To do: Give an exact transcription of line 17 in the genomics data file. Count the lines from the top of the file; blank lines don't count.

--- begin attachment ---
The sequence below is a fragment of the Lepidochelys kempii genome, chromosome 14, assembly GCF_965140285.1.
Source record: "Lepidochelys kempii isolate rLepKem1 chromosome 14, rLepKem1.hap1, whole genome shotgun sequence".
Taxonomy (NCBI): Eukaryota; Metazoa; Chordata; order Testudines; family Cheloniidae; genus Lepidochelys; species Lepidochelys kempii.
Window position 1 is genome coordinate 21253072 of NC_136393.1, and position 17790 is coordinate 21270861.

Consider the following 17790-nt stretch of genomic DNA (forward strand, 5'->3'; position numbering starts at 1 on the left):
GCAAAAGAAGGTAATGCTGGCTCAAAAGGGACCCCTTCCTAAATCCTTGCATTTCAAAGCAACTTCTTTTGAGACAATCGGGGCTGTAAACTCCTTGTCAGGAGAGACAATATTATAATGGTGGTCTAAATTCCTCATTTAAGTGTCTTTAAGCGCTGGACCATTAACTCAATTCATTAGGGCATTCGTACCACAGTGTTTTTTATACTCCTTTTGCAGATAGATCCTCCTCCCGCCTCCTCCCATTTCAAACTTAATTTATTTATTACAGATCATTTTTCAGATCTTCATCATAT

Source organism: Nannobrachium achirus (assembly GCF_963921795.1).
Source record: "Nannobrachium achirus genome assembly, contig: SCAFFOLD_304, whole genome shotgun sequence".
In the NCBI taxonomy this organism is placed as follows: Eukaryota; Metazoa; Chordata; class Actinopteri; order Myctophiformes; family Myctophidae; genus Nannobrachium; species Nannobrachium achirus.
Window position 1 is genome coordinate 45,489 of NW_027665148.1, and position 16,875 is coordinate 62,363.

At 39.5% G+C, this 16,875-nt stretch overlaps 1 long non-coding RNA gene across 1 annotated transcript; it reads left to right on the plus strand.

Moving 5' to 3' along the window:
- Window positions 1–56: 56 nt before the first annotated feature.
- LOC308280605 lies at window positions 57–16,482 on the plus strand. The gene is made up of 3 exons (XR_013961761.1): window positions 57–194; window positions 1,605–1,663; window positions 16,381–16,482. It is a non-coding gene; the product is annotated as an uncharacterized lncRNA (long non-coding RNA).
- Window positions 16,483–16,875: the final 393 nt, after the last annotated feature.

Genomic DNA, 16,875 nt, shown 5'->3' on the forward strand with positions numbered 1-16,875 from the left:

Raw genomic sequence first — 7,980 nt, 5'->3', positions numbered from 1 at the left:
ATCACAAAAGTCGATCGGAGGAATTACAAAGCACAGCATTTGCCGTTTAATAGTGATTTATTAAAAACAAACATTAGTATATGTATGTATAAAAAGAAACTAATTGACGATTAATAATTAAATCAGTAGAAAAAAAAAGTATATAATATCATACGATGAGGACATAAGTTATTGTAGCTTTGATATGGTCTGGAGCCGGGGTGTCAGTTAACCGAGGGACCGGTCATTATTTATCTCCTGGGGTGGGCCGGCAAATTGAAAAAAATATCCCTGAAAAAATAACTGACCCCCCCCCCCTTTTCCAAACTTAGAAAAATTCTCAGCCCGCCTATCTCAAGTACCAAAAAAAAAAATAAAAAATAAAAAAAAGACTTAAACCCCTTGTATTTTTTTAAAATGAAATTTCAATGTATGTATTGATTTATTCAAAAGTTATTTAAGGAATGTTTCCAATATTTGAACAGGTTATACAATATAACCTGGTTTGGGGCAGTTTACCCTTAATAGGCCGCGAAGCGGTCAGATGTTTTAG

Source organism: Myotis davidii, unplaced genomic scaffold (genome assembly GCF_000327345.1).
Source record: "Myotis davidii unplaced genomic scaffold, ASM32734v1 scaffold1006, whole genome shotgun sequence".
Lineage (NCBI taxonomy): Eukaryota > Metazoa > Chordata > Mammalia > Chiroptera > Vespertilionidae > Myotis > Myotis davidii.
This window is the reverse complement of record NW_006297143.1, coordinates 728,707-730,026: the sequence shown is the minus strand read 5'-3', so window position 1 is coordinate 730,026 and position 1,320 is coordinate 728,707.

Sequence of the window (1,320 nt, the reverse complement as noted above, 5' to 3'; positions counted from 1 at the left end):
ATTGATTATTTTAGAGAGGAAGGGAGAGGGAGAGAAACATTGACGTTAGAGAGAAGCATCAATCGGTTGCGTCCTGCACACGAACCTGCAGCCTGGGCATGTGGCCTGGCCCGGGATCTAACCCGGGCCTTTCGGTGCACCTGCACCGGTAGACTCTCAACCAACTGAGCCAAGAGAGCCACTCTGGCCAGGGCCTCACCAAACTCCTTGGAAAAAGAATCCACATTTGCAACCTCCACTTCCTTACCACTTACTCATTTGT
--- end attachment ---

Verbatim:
Raw genomic sequence first — 7,980 nt, 5'->3', positions numbered from 1 at the left: